The herbal blend showdown between Herbs de Provence and Italian Seasoning is in the spotlight!
Both of these renowned blends enhance meals with their aromatic and flavorsome combinations.
Certainly, their appearances may look similar. Yet, are herbs de Provence the same as Italian seasoning?
What key elements define their flavor profiles and best culinary uses?
Keep reading to discover the differences as we decode the ingredients that put each in their spotlight.
Herbs de Provence vs. Italian Seasoning
Herbs de Provence takes our palates on a journey to the Provence region in Southern France. In contrast, Italian seasoning entices our tastebuds with distinct Mediterranean flavors.
Let’s explore these two delicious European blends that have crept into homes worldwide.
What’s Herbs de Provence?
Typically, herbs de Provence consists of dried herbs, such as thyme, basil, rosemary, tarragon, savory, oregano, marjoram, and sometimes lavender flowers.
The US market favors the above combination with lavender flowers. Therefore, producers meticulously blend all the mentioned ingredients to serve the demand.
That said, Herb de Provence is not limited to the above combination. Other herbs, such as dill, fennel seeds, parsley, chervil, and bay leaves, may be used to make blends that serve other culinary requirements.
Clearly, Herbs de Provence is a highly versatile herb combo. It complements anything from grilled seafood and meat to roast vegetables, soups, stews, and dressings.
What’s Italian Seasoning?
Italian seasoning is a combination of frequently used Mediterranean herbs. Out of the two, it is the one most likely to be in US kitchen pantries.
Ordinarily, it is a blend of dried basil, rosemary, oregano, marjoram, and thyme. In some cases, cilantro, sage, and red pepper flakes add excitement to the mix. Unlike herbs de Provence, there are no lavender flowers in Italian seasoning.
As the name suggests, it is the perfect seasoning when you fancy an Italian feast or want to add a Mediterranean flair to an array of meals.
This spice matches Herbs de Provence with its versatility. Use it for pizza, pasta sauces, salad dressings, and dips.
Moreover, season meat and seafood or take your soups and stews up a Mediterranean notch.
Which Blend Takes the Spotlight: A Comparative Analysis
Let the show begin!
Now that we understand the differences between the two. Here is a table displaying a thorough comparison:
|Herbs de Provence||Italian Seasoning|
|Origin: Provence region in Southern France||Origin: a bit shady, it’s a fair split where some say it is an American adaption, and others say it hails from Mediterranean cuisine|
|Flavor profile: Slightly sweet and earthy, with pungent and warm undertones. If it contains lavender flowers, the flavor boasts bright floral notes||Flavor profile: Slightly sweet and earthy, with pepper and pine undertones alongside a slight pungent bite|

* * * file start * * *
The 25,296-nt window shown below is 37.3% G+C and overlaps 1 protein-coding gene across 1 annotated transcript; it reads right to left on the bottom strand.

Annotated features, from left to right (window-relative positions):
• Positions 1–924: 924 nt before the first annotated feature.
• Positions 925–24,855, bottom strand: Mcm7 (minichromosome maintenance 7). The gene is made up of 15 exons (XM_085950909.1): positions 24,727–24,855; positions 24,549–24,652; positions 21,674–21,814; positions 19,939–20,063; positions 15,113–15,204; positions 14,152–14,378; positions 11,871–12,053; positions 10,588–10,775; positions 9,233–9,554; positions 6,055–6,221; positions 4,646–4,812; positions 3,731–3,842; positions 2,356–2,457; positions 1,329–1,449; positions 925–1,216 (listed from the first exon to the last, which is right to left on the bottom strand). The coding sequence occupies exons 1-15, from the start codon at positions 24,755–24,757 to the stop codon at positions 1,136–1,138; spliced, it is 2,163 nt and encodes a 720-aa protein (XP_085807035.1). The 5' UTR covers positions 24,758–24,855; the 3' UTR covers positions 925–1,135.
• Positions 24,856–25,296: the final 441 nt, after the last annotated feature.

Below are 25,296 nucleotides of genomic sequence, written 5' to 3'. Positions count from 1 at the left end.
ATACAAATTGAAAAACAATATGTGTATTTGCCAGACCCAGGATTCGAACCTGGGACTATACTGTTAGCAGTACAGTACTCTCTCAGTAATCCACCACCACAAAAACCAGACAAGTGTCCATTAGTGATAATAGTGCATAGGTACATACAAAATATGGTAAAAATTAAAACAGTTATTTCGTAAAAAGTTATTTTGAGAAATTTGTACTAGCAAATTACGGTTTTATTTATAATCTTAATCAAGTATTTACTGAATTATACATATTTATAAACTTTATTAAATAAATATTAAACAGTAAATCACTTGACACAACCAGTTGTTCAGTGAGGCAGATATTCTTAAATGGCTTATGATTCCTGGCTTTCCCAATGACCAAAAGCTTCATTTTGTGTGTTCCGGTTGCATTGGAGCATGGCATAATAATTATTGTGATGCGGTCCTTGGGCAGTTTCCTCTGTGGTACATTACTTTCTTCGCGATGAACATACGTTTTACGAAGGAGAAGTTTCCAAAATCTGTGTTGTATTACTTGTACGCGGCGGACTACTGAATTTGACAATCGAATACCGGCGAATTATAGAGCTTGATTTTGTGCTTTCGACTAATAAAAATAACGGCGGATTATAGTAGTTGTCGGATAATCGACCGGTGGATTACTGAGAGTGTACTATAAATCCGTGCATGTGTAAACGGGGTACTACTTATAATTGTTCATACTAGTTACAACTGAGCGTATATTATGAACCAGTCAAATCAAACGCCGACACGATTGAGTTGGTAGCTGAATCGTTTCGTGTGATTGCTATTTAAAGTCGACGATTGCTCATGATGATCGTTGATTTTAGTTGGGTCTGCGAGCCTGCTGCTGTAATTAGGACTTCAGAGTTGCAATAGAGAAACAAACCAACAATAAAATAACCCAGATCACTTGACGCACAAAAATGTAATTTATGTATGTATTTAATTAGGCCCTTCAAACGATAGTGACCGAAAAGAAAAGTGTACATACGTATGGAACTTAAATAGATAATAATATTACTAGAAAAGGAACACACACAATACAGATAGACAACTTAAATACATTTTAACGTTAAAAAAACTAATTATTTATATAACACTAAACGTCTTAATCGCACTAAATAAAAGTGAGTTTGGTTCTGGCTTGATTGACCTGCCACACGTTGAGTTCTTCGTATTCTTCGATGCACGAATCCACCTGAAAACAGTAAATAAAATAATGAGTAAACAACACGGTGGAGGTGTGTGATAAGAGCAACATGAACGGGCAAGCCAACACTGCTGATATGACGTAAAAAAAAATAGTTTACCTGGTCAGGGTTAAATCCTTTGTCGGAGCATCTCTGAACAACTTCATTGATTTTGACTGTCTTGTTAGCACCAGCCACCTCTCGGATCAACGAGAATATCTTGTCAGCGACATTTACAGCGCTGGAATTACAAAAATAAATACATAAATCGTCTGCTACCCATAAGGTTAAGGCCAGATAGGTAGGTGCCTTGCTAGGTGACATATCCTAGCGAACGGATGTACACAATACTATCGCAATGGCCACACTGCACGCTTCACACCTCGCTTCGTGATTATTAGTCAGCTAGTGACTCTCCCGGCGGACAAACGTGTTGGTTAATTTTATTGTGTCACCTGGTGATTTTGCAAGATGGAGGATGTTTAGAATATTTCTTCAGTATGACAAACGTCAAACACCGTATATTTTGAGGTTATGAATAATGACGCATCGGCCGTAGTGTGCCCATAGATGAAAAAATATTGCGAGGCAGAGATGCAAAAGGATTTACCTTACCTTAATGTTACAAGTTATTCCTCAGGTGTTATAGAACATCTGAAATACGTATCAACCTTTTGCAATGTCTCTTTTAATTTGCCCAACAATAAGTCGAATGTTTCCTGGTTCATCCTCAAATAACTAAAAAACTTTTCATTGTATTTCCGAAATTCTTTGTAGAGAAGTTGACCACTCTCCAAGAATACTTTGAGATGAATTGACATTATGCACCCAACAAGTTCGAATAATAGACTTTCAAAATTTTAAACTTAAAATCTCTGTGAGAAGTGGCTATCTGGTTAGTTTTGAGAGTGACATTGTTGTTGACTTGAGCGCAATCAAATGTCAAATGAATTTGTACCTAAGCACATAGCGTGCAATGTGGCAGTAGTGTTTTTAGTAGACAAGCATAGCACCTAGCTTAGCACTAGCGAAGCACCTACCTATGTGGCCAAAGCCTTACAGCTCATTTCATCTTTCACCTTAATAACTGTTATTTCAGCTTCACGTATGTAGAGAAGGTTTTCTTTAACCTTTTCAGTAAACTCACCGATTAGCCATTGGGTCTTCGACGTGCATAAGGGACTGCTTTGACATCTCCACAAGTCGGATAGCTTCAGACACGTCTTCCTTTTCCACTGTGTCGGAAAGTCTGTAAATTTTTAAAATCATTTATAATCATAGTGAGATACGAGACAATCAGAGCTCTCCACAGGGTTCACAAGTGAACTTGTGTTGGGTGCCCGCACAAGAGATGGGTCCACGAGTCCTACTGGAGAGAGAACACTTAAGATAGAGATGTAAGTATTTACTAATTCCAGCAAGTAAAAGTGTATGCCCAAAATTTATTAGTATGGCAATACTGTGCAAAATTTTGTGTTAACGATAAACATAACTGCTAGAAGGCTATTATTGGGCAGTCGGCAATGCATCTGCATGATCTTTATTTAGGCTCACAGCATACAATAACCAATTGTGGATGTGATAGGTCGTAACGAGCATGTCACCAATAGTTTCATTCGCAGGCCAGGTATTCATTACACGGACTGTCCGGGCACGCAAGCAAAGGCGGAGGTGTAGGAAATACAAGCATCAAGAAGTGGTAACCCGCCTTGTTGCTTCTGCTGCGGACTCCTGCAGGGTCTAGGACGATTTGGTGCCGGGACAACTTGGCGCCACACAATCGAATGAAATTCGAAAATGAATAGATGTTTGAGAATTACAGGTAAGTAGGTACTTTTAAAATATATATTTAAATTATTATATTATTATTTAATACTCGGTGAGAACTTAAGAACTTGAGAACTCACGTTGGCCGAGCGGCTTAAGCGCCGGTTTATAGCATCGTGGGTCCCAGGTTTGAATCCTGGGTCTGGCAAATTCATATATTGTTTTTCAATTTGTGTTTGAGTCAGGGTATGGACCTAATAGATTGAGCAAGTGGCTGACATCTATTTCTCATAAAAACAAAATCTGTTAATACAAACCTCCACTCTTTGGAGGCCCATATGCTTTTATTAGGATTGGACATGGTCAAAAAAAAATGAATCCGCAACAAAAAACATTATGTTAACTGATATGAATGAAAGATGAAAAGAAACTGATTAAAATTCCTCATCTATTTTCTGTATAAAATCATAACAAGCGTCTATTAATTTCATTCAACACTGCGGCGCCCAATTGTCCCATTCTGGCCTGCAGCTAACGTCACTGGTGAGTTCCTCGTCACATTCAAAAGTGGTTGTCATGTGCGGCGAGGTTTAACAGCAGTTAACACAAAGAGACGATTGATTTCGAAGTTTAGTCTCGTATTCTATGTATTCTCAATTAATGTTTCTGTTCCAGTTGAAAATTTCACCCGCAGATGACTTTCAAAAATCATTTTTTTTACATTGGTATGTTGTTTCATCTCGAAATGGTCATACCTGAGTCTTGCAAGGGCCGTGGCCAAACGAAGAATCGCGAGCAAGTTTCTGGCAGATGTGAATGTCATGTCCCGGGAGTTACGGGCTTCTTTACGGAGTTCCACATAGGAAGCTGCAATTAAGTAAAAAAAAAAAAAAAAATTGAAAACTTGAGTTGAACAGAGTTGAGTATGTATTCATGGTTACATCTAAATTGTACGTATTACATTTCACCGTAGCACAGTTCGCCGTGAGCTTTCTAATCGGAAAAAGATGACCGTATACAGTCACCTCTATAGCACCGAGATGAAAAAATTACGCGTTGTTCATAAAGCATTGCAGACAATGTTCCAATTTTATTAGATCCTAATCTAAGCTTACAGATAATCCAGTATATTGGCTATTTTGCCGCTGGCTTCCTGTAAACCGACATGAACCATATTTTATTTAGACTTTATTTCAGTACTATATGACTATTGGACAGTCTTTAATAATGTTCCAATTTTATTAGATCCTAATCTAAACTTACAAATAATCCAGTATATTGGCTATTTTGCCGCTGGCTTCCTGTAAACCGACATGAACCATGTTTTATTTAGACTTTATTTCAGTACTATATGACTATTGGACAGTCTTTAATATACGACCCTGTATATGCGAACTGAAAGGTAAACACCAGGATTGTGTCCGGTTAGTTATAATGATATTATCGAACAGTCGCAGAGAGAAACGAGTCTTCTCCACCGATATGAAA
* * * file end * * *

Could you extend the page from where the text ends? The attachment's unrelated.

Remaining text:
|Texture: dried mixed herbs||Texture: dried mixed herbs|
|Color: natural sandy green||Color: natural sandy green. |
If it contains red pepper flakes, it has a reddish hue
|Main ingredients: |
Stews and soups
Salad dressings and dips
Sauces and vinaigrettes
PastaGrains – rice, couscous and quinoa
PizzaPasta Sauces/Pasta sprinkle
Salad dressings and dips
Season meat and seafood
Mix into burgers, meatballs, and sausages
Stews and soups
Grains – savory rice
|Shelf life: 2 – 3 years with correct storage||Shelf life: 2 – 3 years with correct storage|
|Safe storage: in an airtight glass (preferred) or plastic container in a cool, dark, and dry place||Safe storage: in an airtight glass (preferred) or plastic container in a cool, dark, and dry place|
Ok, we know what you are thinking. How do you know which blend to choose?
Let us show you.
Appreciating the Nuances of Flavors
Remember, herb blends that offer such versatility award you an excellent opportunity to experiment and play with your ingredients.
Your recipe may call for thyme and rosemary or basil and sage. Why not try one of these blends? The results may surprise you and have you returning for seconds.
Don’t worry; not much can go wrong with the flavor when you use either of these fantastic herb blends.
The primary factor to consider is the lavender flower present in Herb de Provence. Lavender has a unique and distinct flavor. It’s a combination of mint and rosemary making it a little musky.
Palates either find it pleasing or displeasing.
Frequently Asked Questions: FAQs
Takeaways: Where to Shine the Spotlight
So, is Herbs de Provence the same as Italian seasoning? Both blends bring aromatic and tasty eating experiences to several dishes.
The overlapping of certain herbs gives each a familiar base, and the other added herbs and spices give them their signature flavor.
It all comes down to the combination, the ingredients you pair them with, and personal preference.
We feel it is fair to say that both Herbs de Provence and Italian seasoning can shine under the same spotlight.
Undoubtedly, our meals will lack flavor without these two inspirational European herb blends.
Which blend resides in your kitchen pantry regularly? Let us know.
We would love to hear from you.